“Pasadena is a ‘tale of two cities,’” Burns said. On the one hand, a large percentage of the children in the school district are in the foster care system, and 19% of the students in the local community college are experiencing homelessness, yet about 35% of the children in the city attend private schools.

“I was one of those private school kids,” Burns said. “My father was a scientist, so I grew up thinking I was going to be a scientist.”

In his second year at Brown University, while leading a Bible study on Luke’s Gospel, Burns began seeing things differently.

“It seemed that every time I read about Jesus uplifting those who were marginalized, it just felt like it was jumping right off the page,” he said.

While studying abroad in Chile a year later, Burns visited with Mariano Puga, a member of the Catholic worker-priest movement.

“Afterward,” Burns said, “I decided I needed to do something professionally and with my time that uplifts the least of these.”

As an urban planner, Burns dedicates his time to improving struggling communities and advancing justice, as he has with his work on the Inclusionary Housing Ordinance. But children and youth ministry are a part of that, too.

“It’s holistic, working daily with folks who are in rough situations,” Burns said. “It’s not abstract, so I teach them to hang on to God’s promises and know who they are in Christ.”

Affordable-housing advocacy

The Refuge, an outreach ministry of First Presbyterian Church of Hollywood since 2012, provides winter shelter by agency referral for 25 of the most vulnerable homeless guests. Guests rest and heal inside the church, so they can be ready to connect to permanent supportive housing as it becomes available. The Refuge has been so successful, the Department of Mental Health of Los Angeles County has asked, “How can we replicate this?”

Amie Quigley, director of urban mission and community outreach at First Presbyterian-Hollywood, said, “There are some things that we do at The Refuge that anyone else could do, but then, ‘the rest is Jesus.’ ”

Quigley also chairs the Homelessness and Housing Task Force for the Presbytery of the Pacific and coordinates the Hollywood Healthcare Partnership, which brings mental health and social service providers together to work in partnership to move people experiencing homelessness into housing.

The Rev. Heidi Worthen Gamble, mission catalyst at the Presbytery of the Pacific, shares a story of a guest named Mark. Like many who take refuge at First Presbyterian, Mark was given a clean bed in the fellowship hall, along with a warm, hand-prepared meal served with kindness by church volunteers. Over time, Mark moved into permanent supportive housing, stabilized on medication, took his first communion and was baptized. He now takes part in church activities and helping others.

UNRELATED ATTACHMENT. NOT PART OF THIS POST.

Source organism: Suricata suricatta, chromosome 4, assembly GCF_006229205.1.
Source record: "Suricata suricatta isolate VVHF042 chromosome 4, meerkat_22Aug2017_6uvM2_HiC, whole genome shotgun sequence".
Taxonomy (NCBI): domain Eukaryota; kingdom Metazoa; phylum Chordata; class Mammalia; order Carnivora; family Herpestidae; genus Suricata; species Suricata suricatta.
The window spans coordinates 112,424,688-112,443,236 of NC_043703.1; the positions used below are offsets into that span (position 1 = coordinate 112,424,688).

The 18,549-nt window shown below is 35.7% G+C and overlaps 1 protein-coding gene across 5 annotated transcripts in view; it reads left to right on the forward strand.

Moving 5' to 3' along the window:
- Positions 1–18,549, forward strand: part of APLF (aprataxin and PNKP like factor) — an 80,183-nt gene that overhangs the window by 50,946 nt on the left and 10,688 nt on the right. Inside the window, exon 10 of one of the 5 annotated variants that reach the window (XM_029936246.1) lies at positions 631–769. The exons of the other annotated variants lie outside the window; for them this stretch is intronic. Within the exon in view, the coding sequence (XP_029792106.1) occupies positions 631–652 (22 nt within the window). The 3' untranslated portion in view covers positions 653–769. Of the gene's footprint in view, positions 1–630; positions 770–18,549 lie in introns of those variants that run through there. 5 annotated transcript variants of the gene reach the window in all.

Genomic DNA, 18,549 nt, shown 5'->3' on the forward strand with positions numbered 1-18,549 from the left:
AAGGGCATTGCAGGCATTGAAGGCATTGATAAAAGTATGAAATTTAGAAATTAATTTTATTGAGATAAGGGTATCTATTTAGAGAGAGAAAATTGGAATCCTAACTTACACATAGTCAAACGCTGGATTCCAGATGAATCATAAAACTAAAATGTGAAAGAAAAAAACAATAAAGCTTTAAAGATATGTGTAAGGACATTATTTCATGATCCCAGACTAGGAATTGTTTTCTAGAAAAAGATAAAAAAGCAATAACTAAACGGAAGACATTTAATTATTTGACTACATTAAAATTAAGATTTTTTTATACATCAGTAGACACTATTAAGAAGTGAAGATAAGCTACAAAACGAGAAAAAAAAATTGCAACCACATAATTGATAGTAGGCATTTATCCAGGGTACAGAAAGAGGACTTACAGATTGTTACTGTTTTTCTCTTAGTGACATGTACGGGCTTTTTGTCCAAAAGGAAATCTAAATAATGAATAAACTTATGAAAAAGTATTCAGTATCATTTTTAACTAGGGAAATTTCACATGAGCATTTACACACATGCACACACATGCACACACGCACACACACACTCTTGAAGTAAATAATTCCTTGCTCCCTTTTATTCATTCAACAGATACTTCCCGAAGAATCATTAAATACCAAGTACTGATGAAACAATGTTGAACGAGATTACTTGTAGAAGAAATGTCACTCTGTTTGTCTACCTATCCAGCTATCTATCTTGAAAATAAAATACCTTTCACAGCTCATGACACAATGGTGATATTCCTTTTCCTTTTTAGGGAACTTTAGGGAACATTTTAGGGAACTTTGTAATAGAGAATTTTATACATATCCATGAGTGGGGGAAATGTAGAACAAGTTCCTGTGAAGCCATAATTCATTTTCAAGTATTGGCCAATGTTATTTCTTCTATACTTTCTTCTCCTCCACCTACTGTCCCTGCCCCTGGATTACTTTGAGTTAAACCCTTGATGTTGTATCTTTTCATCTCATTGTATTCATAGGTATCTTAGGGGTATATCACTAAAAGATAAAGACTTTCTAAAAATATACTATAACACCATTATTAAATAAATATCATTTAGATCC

“Housing is key! Everything must bend toward housing — and relationship,” Worthen Gamble said. “That’s what we are trying to teach our folks who are disconnected or stuck in soup kitchen mode.”

The Refuge doesn’t receive any government funding. First Presbyterian-Hollywood contributes about $40,000 a year to keep the program going. High-quality mattresses, new pillows and sheets are purchased or donated for the foldable cots set up in the fellowship hall. Guests’ names are on their beds when they arrive. Volunteers prepare dinner for the guests every night and develop relationships with them through conversation, games, singing and worship.

In Lomita, California, St. Mark’s Presbyterian Church is focused on eradicating systemic poverty by partnering with case managers to reach out to a homeless encampment near the church with food, clothing, friendship and job training.

“Members of St. Mark’s are ‘being the church’ and ‘cultivating relationships’ with people experiencing homelessness and with case managers who can connect them to permanent supportive housing,” Worthen Gamble said. “Because the members of St. Mark’s are not there for any other purpose than to build mentoring relationships, it’s been the members of St. Mark’s who have helped move people without housing into a space of trust with the case managers who can connect them to housing.”

After housing placement is achieved, volunteers continue their mission of mentoring, advocacy and empowerment in practical ways, such as help with budgeting and meal planning.

“It’s all about just loving on them,” Worthen Gamble said. “Love, love, love, love, love. It’s really powerful. It’s really beautiful, not proselytizing.”

Tammy Warren is a communications associate with the Presbyterian Mission Agency.


Homelessness on the rise

According to the U.S. Department of Housing and Urban Development (HUD), the following states have seen increases in the number of homeless people between 2017 and 2018:

Massachusetts  ↑14%
New York  ↑3%
Texas  ↑7%
Washington  ↑6%
Arizona  ↑10%

States with the largest increases in homelessness in families with children:

Massachusetts  ↑17%
Connecticut  ↑44%
New Jersey  ↑8%
Florida  ↑2%
Arizona  ↑6%

Source: 2019 Annual Homeless Assessment Report to Congress, HUD